Monday, April 18, 2011

Institute For War & Peace Reporting Baghdad Photo Essay

London’s Institute for War & Peace Reporting has been working in Iraq for years, providing training and assistance to the countries reporters. Recently they ran a photo essay of Baghdad by Hazim al-Sharaa, Mariwan Hama-Saeed, Emad al-Sharaa, and Haidar Khudir, marking the eight-year anniversary of the fall of Saddam Hussein following the 2003 United States Invasion. The pictures capture the daily life in the capital, along with some of the social and political issues that mark the city.

Institute for War & Peace Reporting
A picture of Firdos Square, which was made world famous during the U.S. invasion when Iraqis, with the aid of American army unit, tore down a statue of Saddam on April 9, 2003. The base of the statue is still standing, pictured in the foreground.

Institute for War & Peace Reporting
Al-Bawateen neighborhood of Baghdad used to be a Jewish section of the city, but it has since fallen into disrepair. This picture highlights the lack of services such as garbage disposal, sanitation, etc.

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The Ishtar Sheraton (left) and the Palestinian Meridian (right) hotels housed diplomats and the foreign press, and were often attacked by militants. Both are currently being renovated in anticipation of the Arab League Summit, planned for May 2011. Note the blast walls in front.

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Mutanabi Street is famous for its book market.

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Checkpoint in front of Baghdad University in the Jadriya district.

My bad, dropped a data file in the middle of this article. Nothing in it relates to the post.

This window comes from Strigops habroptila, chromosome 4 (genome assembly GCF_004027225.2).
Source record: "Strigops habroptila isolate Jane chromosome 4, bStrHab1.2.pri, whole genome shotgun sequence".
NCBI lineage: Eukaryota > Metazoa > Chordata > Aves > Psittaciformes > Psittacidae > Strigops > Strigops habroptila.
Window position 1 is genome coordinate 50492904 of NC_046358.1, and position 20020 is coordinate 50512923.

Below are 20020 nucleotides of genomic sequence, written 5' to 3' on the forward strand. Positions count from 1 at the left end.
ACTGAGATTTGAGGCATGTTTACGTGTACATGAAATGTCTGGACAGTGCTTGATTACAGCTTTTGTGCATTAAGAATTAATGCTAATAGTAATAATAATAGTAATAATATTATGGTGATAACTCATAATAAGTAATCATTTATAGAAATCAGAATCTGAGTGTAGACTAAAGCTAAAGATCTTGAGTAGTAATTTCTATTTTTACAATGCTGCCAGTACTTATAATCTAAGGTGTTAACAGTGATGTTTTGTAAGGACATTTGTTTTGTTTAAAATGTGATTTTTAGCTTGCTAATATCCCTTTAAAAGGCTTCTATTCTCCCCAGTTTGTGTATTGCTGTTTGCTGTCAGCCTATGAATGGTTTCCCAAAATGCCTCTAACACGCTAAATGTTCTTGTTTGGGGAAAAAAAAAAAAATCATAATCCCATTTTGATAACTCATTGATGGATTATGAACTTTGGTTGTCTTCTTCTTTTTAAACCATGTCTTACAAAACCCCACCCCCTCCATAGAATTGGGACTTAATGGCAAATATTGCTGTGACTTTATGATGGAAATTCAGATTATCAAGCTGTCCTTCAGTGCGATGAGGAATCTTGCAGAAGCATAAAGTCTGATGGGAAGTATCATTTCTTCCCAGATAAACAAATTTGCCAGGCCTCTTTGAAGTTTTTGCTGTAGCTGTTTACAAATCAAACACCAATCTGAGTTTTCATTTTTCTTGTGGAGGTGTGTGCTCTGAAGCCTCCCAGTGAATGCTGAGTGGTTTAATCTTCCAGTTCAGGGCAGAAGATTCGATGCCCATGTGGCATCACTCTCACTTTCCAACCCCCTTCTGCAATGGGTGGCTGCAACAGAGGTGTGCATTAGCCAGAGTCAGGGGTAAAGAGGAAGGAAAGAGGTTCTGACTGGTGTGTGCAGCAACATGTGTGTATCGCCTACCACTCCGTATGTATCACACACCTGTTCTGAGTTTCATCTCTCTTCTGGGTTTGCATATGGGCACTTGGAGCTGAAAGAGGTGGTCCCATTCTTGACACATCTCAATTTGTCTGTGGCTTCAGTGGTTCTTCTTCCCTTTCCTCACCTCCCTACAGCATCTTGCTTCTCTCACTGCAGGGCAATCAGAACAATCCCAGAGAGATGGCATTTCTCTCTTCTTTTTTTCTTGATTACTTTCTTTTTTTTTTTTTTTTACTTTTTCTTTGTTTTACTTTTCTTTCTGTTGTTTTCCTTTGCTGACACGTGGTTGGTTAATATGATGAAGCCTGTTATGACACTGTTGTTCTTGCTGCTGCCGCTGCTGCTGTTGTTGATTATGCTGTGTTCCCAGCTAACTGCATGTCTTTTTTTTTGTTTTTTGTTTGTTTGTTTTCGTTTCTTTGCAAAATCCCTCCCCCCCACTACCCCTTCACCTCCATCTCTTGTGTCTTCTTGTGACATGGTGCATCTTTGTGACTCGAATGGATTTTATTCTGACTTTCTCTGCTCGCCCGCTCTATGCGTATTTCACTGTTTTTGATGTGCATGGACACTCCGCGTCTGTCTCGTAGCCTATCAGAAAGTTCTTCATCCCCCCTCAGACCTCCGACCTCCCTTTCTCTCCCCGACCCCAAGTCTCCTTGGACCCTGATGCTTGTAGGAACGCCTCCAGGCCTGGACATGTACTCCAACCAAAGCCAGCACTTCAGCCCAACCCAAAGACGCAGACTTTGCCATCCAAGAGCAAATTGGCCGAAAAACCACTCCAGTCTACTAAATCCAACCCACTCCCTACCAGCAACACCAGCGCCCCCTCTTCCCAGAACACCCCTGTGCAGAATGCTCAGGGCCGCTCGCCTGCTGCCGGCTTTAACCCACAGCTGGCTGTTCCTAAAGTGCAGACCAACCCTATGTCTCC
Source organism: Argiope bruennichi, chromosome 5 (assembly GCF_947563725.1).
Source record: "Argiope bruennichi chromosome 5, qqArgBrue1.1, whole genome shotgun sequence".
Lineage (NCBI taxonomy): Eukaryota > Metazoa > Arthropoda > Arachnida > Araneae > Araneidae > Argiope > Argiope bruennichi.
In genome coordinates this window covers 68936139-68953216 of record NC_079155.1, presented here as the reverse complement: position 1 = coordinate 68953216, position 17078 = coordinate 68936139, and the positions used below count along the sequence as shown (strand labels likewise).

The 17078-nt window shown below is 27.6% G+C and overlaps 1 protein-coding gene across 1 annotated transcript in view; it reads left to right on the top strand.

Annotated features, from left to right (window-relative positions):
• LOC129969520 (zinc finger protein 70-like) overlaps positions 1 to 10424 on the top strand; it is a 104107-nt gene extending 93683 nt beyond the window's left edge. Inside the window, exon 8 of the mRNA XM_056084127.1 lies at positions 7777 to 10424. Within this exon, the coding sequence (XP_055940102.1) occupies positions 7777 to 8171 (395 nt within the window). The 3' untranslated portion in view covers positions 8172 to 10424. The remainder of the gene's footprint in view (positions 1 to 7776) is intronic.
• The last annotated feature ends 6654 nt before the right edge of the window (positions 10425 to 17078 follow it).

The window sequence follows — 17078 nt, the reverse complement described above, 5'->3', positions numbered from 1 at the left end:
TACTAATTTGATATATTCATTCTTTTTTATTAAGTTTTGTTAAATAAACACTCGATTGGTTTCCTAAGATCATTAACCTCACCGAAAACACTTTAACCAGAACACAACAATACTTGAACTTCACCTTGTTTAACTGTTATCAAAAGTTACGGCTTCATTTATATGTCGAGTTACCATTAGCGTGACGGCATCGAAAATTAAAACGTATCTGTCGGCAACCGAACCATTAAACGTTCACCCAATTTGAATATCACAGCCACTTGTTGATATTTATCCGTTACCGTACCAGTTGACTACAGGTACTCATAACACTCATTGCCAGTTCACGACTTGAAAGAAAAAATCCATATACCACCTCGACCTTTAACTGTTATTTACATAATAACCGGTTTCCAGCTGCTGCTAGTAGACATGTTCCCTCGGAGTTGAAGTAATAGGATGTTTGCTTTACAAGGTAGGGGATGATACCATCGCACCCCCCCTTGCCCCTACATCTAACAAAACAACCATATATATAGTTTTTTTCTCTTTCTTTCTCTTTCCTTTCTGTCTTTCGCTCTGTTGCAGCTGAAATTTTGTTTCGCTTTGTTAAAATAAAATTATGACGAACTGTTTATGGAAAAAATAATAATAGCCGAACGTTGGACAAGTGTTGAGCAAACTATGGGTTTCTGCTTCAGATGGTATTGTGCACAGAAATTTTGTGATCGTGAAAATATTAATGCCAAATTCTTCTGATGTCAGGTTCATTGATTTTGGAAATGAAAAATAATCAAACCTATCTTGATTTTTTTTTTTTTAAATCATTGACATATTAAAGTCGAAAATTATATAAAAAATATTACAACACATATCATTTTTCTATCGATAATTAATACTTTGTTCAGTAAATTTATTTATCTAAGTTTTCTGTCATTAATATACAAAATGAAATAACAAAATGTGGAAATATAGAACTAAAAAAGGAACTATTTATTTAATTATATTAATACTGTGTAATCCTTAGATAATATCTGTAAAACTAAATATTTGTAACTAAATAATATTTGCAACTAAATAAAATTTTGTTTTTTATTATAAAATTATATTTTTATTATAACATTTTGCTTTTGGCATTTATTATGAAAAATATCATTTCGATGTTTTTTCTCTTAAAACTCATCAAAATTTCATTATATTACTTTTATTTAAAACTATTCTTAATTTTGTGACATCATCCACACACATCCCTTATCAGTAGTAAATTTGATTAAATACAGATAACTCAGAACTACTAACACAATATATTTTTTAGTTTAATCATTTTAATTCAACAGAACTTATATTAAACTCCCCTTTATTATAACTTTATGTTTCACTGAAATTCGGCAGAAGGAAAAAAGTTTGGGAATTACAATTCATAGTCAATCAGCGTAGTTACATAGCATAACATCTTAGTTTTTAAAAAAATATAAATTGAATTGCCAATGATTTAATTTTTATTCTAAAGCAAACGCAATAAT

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The Sadrists held an anti-American demonstration in Mustansiriya Square on April 9, 2011 to mark the fall of Saddam. Protesters called for the removal of US. troops by the end of the year, and for the government not to extend the State of Forces Agreement with Washington.

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A chef on Abu Nawas Street prepares a fire for grilled fish in the backyard of a restaurant along the Tigris River.

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Students in front of Baghdad University. The man with a briefcase was heading home to Fallujah to see his family despite a curfew that was imposed there at the time.

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Two men selling petrol in Sadr City.

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A web of electrical wires connecting private generators to local houses and businesses in eastern Baghdad. This is a common site as the national grid doesn’t provide enough power to meet the demands of the public.

Institute for War & Peace Reporting
A bullet pockmarked building up for sale in the Jamila district. The area was the scene of intense fighting with the Mahdi Army in 2008 as part of the government crackdown on the militia.

Institute for War & Peace Reporting
Shnawa Juma of the Bayaa district of southwestern Baghdad complained about the blast walls erected in front of his house. He said that his residence use to sit on the main street of his neighborhood, but the walls cut him off from the thoroughfare.

SOURCE

IWPR Contributors, “Baghdad – Eight Years After Saddam,” Institute for War & Peace Reporting, 4/15/11

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